How much have you thought about kindness lately? To a busy entrepreneur, perhaps it doesn’t mean a whole lot outside of it being something warm and fuzzy that you experience every now and then. The truth is, however, that kindness may be one of the most untapped commodities in business.
November 13 is World Kindness Day, so in celebration of this little-known observation, we’d love to show you just how much a focus on kindness in your business could have a positive impact… yes, even on your bottom line!
4. Kindness shows emotional intelligence.
There’s a lot out there that suggests emotional intelligence (or, EQ) is just as important as IQ when striving for success in business.
One of the pillars of strong emotional intelligence is self-awareness; an understanding of how your own moods, emotions and reactions affect those around you. By having kindness and a sense of empathy at the forefront of your mind, you can create a sense of positive, approachable influence in the workplace, as well as make smarter, less emotion-driven decisions in times of stress - something that definitely comes in handy in the day-to-day unknowns of startup life.
3. Professional kindness and generosity go a long way.
Sure, an age-old way to get ahead in business is effective networking - but it can feel a little ‘what’s in it for me?’ at times.
LinkedIn PR lead Laurie Thornton spoke to Elisa Camahort Page, co-founder of BlogHer, on her (highly effective, mind you) long-term approach to networking and professional connection building. Elisa’s philosophy is to think of a relationship less as being on a “per transaction” basis, instead opting for a much kinder, more inclusive approach. She helps those who ask and makes introductions where she can, without an immediate expectation of returned favor or gain, figuring instead that similar treatment will find its way back to her eventually.
And when she switched from entrepreneurship to consulting, her long-term nurturing of her network paid kindness dividends, with her reputation as both a talented and generous business figure preceding her.
It can be a difficult task to go forth with kindness, to act with generosity - especially with so much going on in entrepreneurial pursuits. But, the help you need in the future could come from unexpected places you nurtured early on.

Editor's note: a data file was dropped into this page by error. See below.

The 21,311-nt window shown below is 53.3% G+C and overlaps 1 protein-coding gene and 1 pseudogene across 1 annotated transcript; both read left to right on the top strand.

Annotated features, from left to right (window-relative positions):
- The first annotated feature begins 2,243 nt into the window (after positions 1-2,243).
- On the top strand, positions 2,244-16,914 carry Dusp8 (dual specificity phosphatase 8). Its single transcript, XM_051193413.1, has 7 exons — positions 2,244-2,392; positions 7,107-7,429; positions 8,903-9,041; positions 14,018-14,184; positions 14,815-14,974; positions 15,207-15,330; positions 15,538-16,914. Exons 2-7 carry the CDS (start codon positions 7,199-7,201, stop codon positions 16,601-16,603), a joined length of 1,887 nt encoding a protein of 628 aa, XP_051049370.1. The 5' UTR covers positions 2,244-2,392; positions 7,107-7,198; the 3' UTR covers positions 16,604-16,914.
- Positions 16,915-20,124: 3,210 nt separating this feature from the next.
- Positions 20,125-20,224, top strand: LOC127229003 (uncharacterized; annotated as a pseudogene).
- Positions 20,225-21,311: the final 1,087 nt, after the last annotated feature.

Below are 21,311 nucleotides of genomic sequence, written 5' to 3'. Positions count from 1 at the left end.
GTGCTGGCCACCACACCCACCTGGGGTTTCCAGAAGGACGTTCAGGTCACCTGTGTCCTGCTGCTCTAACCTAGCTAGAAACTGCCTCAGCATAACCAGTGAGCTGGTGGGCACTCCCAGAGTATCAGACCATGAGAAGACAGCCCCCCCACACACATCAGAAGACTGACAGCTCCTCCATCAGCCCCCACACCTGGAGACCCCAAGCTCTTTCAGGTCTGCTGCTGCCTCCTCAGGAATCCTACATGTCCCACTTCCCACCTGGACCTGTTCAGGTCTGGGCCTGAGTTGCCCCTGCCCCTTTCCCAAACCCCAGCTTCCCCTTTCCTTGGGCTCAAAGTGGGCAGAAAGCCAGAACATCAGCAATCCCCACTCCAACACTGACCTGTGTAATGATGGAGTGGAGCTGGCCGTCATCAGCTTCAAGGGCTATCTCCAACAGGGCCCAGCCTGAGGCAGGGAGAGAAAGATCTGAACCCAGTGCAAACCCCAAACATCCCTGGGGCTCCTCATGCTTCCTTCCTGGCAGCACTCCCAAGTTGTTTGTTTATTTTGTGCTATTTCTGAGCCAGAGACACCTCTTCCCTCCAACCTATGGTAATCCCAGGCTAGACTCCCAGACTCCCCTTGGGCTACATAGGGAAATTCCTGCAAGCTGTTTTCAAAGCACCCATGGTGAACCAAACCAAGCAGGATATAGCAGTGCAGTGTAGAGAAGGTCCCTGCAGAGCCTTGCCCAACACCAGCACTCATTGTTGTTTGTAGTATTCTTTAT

2. Make kindness your culture.
Culture starts at the top. A kind leader will make an impact on the general vibe of an organization, bringing out the kindness and compassion in their team.
Why does this matter? Well, firstly, it has enormous positive effects on the productivity and success of teams, and when someone in a position of power leads by example, the overall receptiveness of such ideas is stronger.
Secondly, kindness has a flow-on effect. When staff are kind to each other, inevitably it flows from them to customers, clients and others in the network. As Dr. Catherine Crock, a physician at the Royal Children’s Hospital in Melbourne observed, creating a “culture of kindness” in her workplace was of immense benefit to staff feeling heard and supported, as well as transforming the vibe for patients experiencing the hell of childhood illnesses.
1. Trust the process.
Ah, it’s the mantra of faltering high-profile sports teams everywhere, but it’s true. In a world where we all expect immediate answers, satisfaction and results, the benefits of kindness may take longer to eventuate… so you’re just going to have to be patient and trust the process.
It’s the law of reciprocity; you’ll find that eventually your good deed will be rewarded - so keep an eye out for ways you can practice gratitude and kindness.
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